Stories Start Somewhere

Photo by Zbynek Burival on Unsplash

Each day, Tracy gets a little stronger, pain is not her friend. Today her goal is walking to the restroom. I know it doesn’t seem like much, but it’s that many steps closer to home.

Her nurses over night and this morning have been super pleasant and helpful. She’s had her gradual weaning off of the pain pump, and so far, she is doing well. Of course, the goal is to get her off completely, but right now, they are helping her to move with lesser pain.

We are so grateful for all the great words of encouragement. I know Trace is really feeling disappointed that she cannot move as well as she was moving before surgery. She has pain and numbness in her left leg, which is typically her good leg. This also adds to her anxiety, and anxiety can increase pain levels.

I share this so you can know the hard, bare truth of our story. I know we are not alone. Many of you have gone through similar difficult circumstances and overcome.

Any words of encouragement you can send to Trace—music that is groovy or cool, any neat videos that might be distracting, words of positivity—all of this will be much appreciated.

Thank you friends, we are grateful for each one of you.


Before I can read 
stories in the clouds
I must know my own story—
a story rolled out
slowly over time.

I must understand
how I found my place
in the universe—
how that rolling out
finished all my edges.

I must understand
how my own story gives 
weight to the words of myths 
and purpose to the memory 
of legends.

The signs are there
waiting in the clouds;
they don’t appear
by magical conjuring—
they reside in us.

Every story
begins somewhere,
so I will begin 
with the song
inside of me.

--Carla Jeanne Picklo Jordan

What difficult circumstance have you overcome?

When Worlds Collide

Coffee in a styrofoam cup—not my favorite, but I am happy we are able to enjoy our coffee together.

What a day!

At 7 am the nurse (under doctor orders) ripped Tracy off her pain pump without making sure her pain was managed.

I probably don’t need to tell you how awful the day was. We spent most of it trying to get back on top of the pain. Trace was crying and her pain all day was largely unmanageable. It was dreadful.

Friends, even I had a hard time.

More than once the tears spilled over in my eyes out of sheer helplessness. At one point, I realized I wasn’t helpless; I had power to help her because I still had my voice.

And one voice has power.

I teach my students this at school, and I believe it to be true. You have a voice, use it wisely. So I made a choice to use my voice and made some phone calls to her surgeon; I also reached out to the hospital case manager.

Once I started reaching out, I found many folks with empathy. The pain management doc isn’t usually at this hospital on Wednesdays, but when he heard what was going on, he came all the way from his Novi clinic after a full work day, just to see Tracy. He reordered the pain pump—administered and weaned differently—and she found some relief.

We finally (both of us) (mostly) slept.

She is up, asked for coffee and her phone and is looking at a breakfast menu. First time she’s wanted to do any of that.

Thank you God for answered prayer and (finally) a pain pump returned!

When Worlds Collide

When worlds collide,
life changes in a way
that is never quite
the same again.

Our path lies
where we choose to
walk (or fly)—not
the beaten path

and maybe not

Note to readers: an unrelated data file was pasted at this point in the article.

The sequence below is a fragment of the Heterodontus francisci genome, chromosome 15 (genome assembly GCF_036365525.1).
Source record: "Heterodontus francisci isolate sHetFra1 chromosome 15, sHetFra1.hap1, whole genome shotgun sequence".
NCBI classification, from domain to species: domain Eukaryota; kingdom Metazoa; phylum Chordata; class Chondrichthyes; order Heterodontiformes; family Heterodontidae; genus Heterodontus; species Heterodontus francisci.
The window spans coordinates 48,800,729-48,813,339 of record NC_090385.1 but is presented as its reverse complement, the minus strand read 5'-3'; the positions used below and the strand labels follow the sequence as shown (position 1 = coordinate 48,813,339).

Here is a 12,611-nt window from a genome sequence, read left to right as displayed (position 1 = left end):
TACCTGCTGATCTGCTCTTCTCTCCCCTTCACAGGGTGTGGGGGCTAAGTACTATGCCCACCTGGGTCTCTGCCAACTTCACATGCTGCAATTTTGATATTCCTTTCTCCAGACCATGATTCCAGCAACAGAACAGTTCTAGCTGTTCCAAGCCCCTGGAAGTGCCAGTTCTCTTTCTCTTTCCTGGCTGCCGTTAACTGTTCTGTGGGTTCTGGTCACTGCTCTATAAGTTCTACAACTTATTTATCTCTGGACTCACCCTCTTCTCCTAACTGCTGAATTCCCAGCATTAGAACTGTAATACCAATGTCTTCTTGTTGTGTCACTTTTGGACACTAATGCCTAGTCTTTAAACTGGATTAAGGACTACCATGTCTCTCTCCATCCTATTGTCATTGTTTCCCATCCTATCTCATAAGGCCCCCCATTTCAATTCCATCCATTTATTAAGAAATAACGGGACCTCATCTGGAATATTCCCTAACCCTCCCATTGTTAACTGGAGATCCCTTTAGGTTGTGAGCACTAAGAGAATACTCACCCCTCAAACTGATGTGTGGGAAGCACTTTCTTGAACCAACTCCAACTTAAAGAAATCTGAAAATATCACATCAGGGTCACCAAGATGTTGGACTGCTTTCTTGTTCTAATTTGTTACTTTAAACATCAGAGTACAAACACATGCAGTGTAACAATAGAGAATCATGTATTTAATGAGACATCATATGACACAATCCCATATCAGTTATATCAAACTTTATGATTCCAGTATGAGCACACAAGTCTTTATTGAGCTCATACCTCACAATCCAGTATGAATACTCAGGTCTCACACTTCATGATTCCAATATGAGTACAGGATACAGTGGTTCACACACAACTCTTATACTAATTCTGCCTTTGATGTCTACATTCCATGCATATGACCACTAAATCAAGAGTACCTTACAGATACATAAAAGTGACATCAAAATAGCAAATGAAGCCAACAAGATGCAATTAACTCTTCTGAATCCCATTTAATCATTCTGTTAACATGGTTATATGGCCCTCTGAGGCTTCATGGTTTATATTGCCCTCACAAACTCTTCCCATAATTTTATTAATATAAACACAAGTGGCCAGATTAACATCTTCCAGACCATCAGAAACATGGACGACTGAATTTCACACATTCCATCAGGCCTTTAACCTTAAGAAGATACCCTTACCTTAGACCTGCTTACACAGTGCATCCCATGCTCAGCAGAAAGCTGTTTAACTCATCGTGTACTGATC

even the road less
travelled, but where we
establish our rest.

We choose life
near the cool waters
feasting on simple rhythms—
sunrise and sunset,

morning and evening.
One giant living hum—
peace amidst the chaos—
in the middle

of every thing.
We sing our stories
rejoicing in each moment
when worlds collide.

—a draft by Carla Jeanne Picklo Jordan

Hospital Nights


Well, Trace made it through night one like the champion she is.

And today feels like a new day.


I think I slept about an hour and half total. Worst bed and chair out of all the hospitals I’ve stayed at…and I have stayed just about at every hospital in the tri-county area. This fancy-schmamcy one had a couch and chair in the room that were simply dreadful, and I’m so wishing for a good nights rest tonight.

I will tell you this, every patient needs an advocate because not all nurses are created with the same empathy and ingenuity levels. To be honest, I’m afraid to leave her alone here.

A nurse anesthetist came in and said that her levels of pain are simply not acceptable. I was so relieved to hear someone say out loud exactly what I was thinking. Hopefully, she will make some changes.

On a good note, Trace is off the pain pump, and it’s just as well. She was pretty violently ill this morning from all the narcotics. Now it’s a matter of getting the right “cocktail” of meds to relieve her pain. The pain is still wickedly intense and not managed.

The surgical team came in early this morning and said everything looks great from the outside, but they have to do a standing x-ray today to make sure. That should be interesting with her pain level.

Most importantly, please pray that we can figure out how to get on top and ahead of the pain. (Can you tell that’s the theme of the day?) That is our biggest need right now.

Hospital Nights

It’s 2am
and peace
has settled
in the room.

Her bloodstream—
narcotic drunk,
a slumped
on her mouth.

Getting up
to use
the commode
wasn’t so bad.

Of course,
dilaudid helps—
gotta love
that pain pump.

I’m trying
to close
my eyes
But I’m terrified

she’ll sleep—
sleep through
button pressing
and suddenly wake

screaming again.
I know
she can’t
live on that

high forever—
hooked up,
hooked on
drugs every day.

Eventually she—
she will
need to
feel pain again.

The only road
to recovery
is in her own
clear thinking

and her
sheer determined,
unflappable, unstoppable,
undeniably tough spirit.

—a draft by Carla Jeanne Picklo Jordan